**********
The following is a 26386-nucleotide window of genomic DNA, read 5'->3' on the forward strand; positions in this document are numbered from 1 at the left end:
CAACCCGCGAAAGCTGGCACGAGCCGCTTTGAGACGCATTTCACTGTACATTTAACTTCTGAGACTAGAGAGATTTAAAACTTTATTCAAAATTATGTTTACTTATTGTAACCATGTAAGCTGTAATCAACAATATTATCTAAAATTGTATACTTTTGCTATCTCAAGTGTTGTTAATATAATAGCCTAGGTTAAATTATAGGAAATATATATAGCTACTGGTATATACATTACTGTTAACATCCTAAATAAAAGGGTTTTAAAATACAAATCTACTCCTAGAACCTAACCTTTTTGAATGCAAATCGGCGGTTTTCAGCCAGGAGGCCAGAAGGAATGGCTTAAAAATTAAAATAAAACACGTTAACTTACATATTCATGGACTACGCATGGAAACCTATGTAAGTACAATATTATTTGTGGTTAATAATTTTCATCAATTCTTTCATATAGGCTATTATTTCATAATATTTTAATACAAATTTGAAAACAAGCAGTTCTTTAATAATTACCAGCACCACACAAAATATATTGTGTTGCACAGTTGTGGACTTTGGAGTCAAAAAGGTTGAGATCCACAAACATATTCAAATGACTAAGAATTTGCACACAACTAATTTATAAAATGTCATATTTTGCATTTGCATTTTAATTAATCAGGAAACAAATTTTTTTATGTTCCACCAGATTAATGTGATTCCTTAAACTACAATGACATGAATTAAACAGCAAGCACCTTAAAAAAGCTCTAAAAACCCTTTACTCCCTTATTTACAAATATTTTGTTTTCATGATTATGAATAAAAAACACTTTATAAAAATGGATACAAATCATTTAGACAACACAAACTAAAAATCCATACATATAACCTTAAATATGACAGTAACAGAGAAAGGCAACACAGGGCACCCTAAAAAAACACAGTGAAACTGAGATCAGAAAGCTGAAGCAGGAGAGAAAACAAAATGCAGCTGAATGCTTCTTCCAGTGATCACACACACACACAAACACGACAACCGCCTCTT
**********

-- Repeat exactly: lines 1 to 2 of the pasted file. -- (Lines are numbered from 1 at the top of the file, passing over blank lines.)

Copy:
The following is a 26386-nucleotide window of genomic DNA, read 5'->3' on the forward strand; positions in this document are numbered from 1 at the left end:
CAACCCGCGAAAGCTGGCACGAGCCGCTTTGAGACGCATTTCACTGTACATTTAACTTCTGAGACTAGAGAGATTTAAAACTTTATTCAAAATTATGTTTACTTATTGTAACCATGTAAGCTGTAATCAACAATATTATCTAAAATTGTATACTTTTGCTATCTCAAGTGTTGTTAATATAATAGCCTAGGTTAAATTATAGGAAATATATATAGCTACTGGTATATACATTACTGTTAACATCCTAAATAAAAGGGTTTTAAAATACAAATCTACTCCTAGAACCTAACCTTTTTGAATGCAAATCGGCGGTTTTCAGCCAGGAGGCCAGAAGGAATGGCTTAAAAATTAAAATAAAACACGTTAACTTACATATTCATGGACTACGCATGGAAACCTATGTAAGTACAATATTATTTGTGGTTAATAATTTTCATCAATTCTTTCATATAGGCTATTATTTCATAATATTTTAATACAAATTTGAAAACAAGCAGTTCTTTAATAATTACCAGCACCACACAAAATATATTGTGTTGCACAGTTGTGGACTTTGGAGTCAAAAAGGTTGAGATCCACAAACATATTCAAATGACTAAGAATTTGCACACAACTAATTTATAAAATGTCATATTTTGCATTTGCATTTTAATTAATCAGGAAACAAATTTTTTTATGTTCCACCAGATTAATGTGATTCCTTAAACTACAATGACATGAATTAAACAGCAAGCACCTTAAAAAAGCTCTAAAAACCCTTTACTCCCTTATTTACAAATATTTTGTTTTCATGATTATGAATAAAAAACACTTTATAAAAATGGATACAAATCATTTAGACAACACAAACTAAAAATCCATACATATAACCTTAAATATGACAGTAACAGAGAAAGGCAACACAGGGCACCCTAAAAAAACACAGTGAAACTGAGATCAGAAAGCTGAAGCAGGAGAGAAAACAAAATGCAGCTGAATGCTTCTTCCAGTGATCACACACACACACAAACACGACAACCGCCTCTT